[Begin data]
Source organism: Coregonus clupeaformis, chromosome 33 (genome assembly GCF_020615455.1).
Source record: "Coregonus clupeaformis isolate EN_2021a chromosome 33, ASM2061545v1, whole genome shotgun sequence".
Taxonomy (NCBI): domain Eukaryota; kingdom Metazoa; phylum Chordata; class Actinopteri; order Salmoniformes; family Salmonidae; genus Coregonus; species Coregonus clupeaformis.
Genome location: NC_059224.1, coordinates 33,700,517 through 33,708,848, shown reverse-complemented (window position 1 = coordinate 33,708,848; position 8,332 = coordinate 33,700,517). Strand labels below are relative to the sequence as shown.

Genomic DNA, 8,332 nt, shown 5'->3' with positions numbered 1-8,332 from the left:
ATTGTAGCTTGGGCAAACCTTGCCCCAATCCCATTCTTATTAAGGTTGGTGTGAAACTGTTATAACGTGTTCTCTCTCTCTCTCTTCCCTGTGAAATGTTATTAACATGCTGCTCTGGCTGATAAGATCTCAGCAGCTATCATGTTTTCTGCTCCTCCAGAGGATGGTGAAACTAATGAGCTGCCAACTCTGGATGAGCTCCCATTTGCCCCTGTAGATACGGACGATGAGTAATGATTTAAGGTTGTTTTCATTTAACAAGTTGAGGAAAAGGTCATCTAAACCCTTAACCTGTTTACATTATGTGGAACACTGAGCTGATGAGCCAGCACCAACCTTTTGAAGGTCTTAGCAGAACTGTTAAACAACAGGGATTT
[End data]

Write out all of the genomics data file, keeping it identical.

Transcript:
Source organism: Coregonus clupeaformis, chromosome 33 (genome assembly GCF_020615455.1).
Source record: "Coregonus clupeaformis isolate EN_2021a chromosome 33, ASM2061545v1, whole genome shotgun sequence".
Taxonomy (NCBI): domain Eukaryota; kingdom Metazoa; phylum Chordata; class Actinopteri; order Salmoniformes; family Salmonidae; genus Coregonus; species Coregonus clupeaformis.
Genome location: NC_059224.1, coordinates 33,700,517 through 33,708,848, shown reverse-complemented (window position 1 = coordinate 33,708,848; position 8,332 = coordinate 33,700,517). Strand labels below are relative to the sequence as shown.

Genomic DNA, 8,332 nt, shown 5'->3' with positions numbered 1-8,332 from the left:
ATTGTAGCTTGGGCAAACCTTGCCCCAATCCCATTCTTATTAAGGTTGGTGTGAAACTGTTATAACGTGTTCTCTCTCTCTCTCTTCCCTGTGAAATGTTATTAACATGCTGCTCTGGCTGATAAGATCTCAGCAGCTATCATGTTTTCTGCTCCTCCAGAGGATGGTGAAACTAATGAGCTGCCAACTCTGGATGAGCTCCCATTTGCCCCTGTAGATACGGACGATGAGTAATGATTTAAGGTTGTTTTCATTTAACAAGTTGAGGAAAAGGTCATCTAAACCCTTAACCTGTTTACATTATGTGGAACACTGAGCTGATGAGCCAGCACCAACCTTTTGAAGGTCTTAGCAGAACTGTTAAACAACAGGGATTT